Why two teachers to a class could be better than one.
The benefits of two teachers to a class
At least a couple readers think team teaching in Minneapolis primary grades (“Mpls. to double down on grade gap,” Nov. 12) would merely double the amount of ineffective methodology (Readers Write, Nov. 13). Having two teachers in a classroom is a change in methodology, and provides many advantages.
While one teacher can work with most of the class, the other one can work with a child who needs extra individual attention, or the second teacher can support a separate group that has either fallen behind or advanced ahead. Many of us watch TV news. Just as two newscasters can provide variety and stimulating interaction, so can two teachers. Two teachers also can provide continual feedback to each other about numerous concerns, including lesson planning. One might be more versed in a method than the other, and can model that method so that both can apply it. Their individual personalities can be meshed with individual students or parents.
Let’s not overlook that teachers are human in other ways. The emotional support that one teacher might give another can positively affect interactions with students. One of the teachers might have more energy on a particular day, and that reality can be used to the advantage of children.
Teamwork is being emphasized more and more in private business. Let’s apply it in schools.
JIM BARTOS, Brooklyn Park
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I found it fascinating and appalling that the three letters printed about the Minneapolis School District’s plans to put more teachers in classrooms were from residents of Chanhassen, Edina and Alexandria. I have two children in Minneapolis schools, and I can tell you that class size matters — it is the No. 1 reason parents with means leave our school. Would you suburban parents put up with a kindergarten class of 29 with one teacher? Would you be satisfied your fourth-grader is learning well in a class of 37? Not to mention that many of those kids have high needs and have been booted from charter schools that are not obliged to keep them.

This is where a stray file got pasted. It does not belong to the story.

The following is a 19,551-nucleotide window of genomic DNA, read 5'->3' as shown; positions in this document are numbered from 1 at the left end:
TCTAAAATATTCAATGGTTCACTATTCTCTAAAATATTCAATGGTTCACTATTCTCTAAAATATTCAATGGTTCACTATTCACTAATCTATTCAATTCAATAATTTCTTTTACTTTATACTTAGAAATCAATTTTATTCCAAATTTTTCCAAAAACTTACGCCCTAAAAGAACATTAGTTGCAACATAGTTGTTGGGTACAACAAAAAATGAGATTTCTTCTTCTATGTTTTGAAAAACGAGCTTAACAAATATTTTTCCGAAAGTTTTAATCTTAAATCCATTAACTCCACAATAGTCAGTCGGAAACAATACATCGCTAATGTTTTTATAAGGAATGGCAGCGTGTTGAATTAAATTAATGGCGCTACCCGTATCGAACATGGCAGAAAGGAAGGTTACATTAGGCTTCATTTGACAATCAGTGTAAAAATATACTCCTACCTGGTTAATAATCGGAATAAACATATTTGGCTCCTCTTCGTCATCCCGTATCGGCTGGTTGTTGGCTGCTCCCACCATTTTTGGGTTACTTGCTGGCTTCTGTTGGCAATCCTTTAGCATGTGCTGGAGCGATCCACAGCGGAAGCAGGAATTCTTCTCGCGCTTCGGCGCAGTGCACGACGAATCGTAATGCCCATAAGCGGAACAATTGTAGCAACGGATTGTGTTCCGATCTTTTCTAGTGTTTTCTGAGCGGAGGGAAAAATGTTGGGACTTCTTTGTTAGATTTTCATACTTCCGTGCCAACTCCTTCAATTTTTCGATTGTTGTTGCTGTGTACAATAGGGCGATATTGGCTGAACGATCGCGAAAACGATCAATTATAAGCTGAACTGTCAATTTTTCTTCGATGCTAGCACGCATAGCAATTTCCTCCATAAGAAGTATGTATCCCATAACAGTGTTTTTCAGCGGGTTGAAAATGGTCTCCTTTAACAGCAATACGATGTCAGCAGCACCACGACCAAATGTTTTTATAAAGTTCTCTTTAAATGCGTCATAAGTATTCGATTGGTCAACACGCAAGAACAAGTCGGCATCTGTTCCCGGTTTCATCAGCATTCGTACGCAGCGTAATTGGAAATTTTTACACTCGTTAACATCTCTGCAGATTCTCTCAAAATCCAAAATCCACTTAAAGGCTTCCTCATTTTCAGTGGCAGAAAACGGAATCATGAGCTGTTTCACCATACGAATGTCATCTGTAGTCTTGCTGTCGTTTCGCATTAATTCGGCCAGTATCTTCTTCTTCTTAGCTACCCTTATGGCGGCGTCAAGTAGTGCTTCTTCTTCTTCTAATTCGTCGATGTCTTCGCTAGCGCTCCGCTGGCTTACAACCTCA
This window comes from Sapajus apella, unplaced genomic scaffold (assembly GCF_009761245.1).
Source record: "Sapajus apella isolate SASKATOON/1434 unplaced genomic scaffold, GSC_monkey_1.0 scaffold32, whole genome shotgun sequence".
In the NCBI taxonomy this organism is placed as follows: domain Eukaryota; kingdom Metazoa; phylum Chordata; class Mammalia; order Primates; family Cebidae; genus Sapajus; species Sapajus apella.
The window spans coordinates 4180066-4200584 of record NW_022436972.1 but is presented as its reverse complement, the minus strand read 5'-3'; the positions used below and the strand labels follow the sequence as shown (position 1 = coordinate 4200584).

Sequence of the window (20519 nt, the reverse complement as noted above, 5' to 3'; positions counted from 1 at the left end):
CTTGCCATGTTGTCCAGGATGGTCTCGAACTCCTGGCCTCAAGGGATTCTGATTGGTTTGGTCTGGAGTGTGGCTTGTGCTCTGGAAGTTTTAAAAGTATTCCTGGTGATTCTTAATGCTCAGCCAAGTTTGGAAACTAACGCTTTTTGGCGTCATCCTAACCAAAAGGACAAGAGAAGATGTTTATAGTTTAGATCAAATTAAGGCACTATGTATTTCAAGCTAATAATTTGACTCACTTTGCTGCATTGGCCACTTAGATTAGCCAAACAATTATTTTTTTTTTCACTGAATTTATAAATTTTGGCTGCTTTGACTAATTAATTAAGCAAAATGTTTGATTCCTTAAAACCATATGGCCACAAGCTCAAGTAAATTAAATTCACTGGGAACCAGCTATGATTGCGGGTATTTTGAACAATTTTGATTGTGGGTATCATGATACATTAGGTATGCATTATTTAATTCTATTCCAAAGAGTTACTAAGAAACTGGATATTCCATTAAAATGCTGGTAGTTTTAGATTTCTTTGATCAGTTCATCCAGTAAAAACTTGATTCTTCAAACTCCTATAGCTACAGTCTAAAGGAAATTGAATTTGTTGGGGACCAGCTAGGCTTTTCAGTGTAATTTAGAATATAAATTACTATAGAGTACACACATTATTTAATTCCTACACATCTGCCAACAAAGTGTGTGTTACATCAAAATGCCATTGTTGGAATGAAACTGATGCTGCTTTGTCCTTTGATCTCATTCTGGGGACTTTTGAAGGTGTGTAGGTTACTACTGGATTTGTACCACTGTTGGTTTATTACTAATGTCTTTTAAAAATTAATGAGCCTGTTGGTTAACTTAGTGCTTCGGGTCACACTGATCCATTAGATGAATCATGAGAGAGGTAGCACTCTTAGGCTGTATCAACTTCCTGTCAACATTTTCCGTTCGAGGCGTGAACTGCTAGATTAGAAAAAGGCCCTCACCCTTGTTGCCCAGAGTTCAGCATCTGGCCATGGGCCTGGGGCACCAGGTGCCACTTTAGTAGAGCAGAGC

Parents and teachers who are actually in the schools are continually left out of the conversation. And now the Star Tribune reports that Superintendent Bernadeia Johnson wants to “impose an instructional protocol that tries to keep teachers on a similar curriculum” (“Superintendent’s bonus cut,” Nov. 13). Suburban parents would not stand for the dumbed-down curriculum we are witnessing being forced upon our classrooms. When will we stop spending untold millions of dollars so that foreign testing companies can tell us we are “failing” and force our teachers to teach these poorly written tests?
JENNY WARNER, Minneapolis
‘WHEN NURSES FAIL’
Board must account for human deceit
Over the past several years, I have screened hundreds of technical resources for leading financial services and health care organizations here in the Twin Cities. There is a rigorous process — on the recruiting and the client side — to ensure that candidates have what they need to do the job without putting others at risk in the workplace.
This is because people routinely lie about who they are and what they’ve done.
I’ve had pedophiles tell me they don’t have a criminal history, and threaten to sue when a background check — to which they’ve consented — finds otherwise. Other candidates have sent impostors to take skills-based tests. Yet others have provided false immigration paperwork.
We put entire organizations at risk when self-disclosure is the only layer of protection between candidates and a job. This is even more true when those candidates are nurses who are supposed to care for vulnerable patients. Yet this is what the Minnesota State Board of Nursing has as its entire screening practice (“Patients in dark over risky nurses,” Nov. 13).
The Opinion section is produced by the Editorial Department to foster discussion about key issues. The Editorial Board represents the institutional voice of the Star Tribune and operates independently of the newsroom.